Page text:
Is this some miracle tool that can recover any deleted file?

Well, almost! When a file is deleted, it’s contents still remain intact on the hard drive. However, the space it occupies is flagged as free and made available to any program requesting space to write a file. So the next file saved to the disk may actually overwrite the contents of the deleted file. Thus, if there’s no other disk write activity after you deleted your file there’s a 100% chance of getting it back.

Disk Write Activity! File Recovery! That sounds complicated…

Not at all. Recovering lost files using this software is as easy as working with Windows Explorer – which most of you are ultra-familiar with. In fact the software’s interface is almost identical to Windows Explorer and consists of a 2 pane view. When you select a particular drive / folder it takes a couple of seconds to scan through it and presents you with a list of files, just like Explorer except that in this case the deleted files are marked with a red cross.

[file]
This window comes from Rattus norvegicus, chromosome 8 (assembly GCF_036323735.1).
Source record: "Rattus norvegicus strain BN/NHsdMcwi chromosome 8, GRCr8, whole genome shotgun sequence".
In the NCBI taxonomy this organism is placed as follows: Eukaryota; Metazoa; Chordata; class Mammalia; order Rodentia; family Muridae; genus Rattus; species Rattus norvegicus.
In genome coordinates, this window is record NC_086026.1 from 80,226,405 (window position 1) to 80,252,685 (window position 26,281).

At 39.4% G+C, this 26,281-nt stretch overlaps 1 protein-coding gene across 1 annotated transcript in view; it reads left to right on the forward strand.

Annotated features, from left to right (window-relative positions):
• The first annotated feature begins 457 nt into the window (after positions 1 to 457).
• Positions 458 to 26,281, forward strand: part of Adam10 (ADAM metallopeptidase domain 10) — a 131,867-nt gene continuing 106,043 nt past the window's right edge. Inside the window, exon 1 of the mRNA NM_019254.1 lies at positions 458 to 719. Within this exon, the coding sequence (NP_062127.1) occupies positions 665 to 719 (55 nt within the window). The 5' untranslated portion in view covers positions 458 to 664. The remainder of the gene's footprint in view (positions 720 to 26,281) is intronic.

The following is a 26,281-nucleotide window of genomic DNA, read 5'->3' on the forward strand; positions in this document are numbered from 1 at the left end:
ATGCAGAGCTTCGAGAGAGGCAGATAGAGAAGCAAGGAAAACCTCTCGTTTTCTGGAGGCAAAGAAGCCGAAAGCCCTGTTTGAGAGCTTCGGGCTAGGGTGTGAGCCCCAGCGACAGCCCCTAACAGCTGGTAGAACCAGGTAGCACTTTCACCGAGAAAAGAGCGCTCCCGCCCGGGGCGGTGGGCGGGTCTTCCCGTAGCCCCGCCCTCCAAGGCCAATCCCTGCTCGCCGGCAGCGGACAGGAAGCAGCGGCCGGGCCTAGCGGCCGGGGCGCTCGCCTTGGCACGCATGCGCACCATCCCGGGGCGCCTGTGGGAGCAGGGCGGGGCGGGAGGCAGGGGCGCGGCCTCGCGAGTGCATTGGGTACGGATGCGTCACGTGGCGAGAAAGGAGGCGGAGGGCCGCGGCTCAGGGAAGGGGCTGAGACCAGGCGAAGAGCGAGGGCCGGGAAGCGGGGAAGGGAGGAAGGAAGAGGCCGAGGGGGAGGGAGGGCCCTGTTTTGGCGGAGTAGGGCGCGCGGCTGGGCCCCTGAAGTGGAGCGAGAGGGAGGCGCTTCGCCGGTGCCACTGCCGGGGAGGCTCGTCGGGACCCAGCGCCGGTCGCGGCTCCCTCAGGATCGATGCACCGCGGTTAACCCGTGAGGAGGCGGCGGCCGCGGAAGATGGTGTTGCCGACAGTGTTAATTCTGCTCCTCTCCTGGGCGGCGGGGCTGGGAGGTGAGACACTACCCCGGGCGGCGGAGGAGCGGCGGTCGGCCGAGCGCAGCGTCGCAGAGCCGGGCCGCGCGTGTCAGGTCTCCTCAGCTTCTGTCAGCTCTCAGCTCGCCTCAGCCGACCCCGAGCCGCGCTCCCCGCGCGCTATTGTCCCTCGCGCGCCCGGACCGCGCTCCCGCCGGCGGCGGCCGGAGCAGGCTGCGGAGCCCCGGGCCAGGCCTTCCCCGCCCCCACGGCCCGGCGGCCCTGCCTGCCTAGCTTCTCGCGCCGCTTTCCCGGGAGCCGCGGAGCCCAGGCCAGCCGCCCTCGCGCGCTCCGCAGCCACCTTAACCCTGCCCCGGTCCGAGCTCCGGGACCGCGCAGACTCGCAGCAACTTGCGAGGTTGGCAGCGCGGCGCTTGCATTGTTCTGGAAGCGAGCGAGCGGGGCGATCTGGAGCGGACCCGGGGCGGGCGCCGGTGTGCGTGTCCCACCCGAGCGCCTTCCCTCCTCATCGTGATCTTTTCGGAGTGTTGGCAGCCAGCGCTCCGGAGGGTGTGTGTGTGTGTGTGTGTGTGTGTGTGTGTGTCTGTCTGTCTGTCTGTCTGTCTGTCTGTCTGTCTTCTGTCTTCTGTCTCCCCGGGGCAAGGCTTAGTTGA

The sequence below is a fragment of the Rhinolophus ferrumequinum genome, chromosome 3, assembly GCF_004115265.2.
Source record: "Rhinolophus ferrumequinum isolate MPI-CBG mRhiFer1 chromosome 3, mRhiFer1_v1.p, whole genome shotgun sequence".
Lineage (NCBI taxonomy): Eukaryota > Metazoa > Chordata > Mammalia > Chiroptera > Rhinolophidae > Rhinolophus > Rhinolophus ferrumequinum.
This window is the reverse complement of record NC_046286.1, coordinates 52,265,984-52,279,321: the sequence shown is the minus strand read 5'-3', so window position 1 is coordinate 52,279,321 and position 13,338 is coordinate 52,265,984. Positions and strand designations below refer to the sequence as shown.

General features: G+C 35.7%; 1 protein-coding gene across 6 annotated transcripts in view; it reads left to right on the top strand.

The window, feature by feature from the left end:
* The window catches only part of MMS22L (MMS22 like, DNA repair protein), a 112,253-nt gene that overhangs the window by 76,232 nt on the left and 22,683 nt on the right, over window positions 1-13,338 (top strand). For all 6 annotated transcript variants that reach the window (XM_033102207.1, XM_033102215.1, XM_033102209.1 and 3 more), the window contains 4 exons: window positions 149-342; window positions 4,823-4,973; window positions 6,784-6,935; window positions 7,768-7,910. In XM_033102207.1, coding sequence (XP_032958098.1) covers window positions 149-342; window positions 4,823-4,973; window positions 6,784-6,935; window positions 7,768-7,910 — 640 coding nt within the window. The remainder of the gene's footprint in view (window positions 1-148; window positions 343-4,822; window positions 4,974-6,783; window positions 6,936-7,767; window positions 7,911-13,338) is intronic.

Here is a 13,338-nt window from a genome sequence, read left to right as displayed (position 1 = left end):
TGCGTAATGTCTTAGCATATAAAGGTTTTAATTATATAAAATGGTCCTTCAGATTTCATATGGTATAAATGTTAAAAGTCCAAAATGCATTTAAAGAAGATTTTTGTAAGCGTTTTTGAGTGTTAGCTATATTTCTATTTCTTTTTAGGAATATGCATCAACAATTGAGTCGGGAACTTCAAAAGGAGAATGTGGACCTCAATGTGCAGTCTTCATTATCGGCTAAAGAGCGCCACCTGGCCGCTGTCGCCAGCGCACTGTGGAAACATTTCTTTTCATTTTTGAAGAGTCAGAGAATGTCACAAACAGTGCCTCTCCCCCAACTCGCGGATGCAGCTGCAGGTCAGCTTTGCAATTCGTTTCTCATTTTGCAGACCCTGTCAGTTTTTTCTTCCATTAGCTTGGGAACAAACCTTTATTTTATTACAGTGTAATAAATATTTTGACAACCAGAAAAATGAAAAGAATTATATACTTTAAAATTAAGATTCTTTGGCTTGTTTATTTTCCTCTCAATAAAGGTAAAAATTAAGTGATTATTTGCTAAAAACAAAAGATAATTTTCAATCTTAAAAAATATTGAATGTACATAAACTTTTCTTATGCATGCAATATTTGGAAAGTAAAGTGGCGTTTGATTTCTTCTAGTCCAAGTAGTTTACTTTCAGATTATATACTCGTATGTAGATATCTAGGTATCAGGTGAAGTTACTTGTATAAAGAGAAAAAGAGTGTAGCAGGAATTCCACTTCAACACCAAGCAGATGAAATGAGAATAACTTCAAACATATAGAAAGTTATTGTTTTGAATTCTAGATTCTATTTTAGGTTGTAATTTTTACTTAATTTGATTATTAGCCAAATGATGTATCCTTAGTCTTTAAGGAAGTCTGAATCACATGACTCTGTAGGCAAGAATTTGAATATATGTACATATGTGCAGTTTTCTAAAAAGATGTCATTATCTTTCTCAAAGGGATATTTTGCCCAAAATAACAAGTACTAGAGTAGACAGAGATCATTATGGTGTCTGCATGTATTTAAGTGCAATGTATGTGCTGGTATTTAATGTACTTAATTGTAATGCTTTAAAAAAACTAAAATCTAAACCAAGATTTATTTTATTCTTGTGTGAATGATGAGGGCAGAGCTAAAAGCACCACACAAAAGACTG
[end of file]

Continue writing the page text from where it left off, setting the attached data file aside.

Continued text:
NTFS Undelete Screenshot

The software is available for free download in the form of a Windows Installer (.msi) file as well as an ISO image that can be burnt on a CD and run directly.

Get NTFS Undelete

YamiPod for smoother management & backup of your iPod

YamiPod LogoiPod owners who’ve been frequenting my blog may have come across my earlier post on SharePod – which is an excellent freeware tool for managing your iPod as well as for backing up of all the tracks to your PC. SharePod’s biggest drawback is that the software hasn’t been worked on any further for a long period of time and if you consider the ultra-rapid evolution of computing technology, any software which fails to keep up with the pace is as good as dead. I don’t mean to say that SharePod is outdated by any means. It’s a great tool and does a great job of what it’s supposed to do. However there have been a lot of recent introductions, which do the same in a much better way and YamiPod happens to be one of them.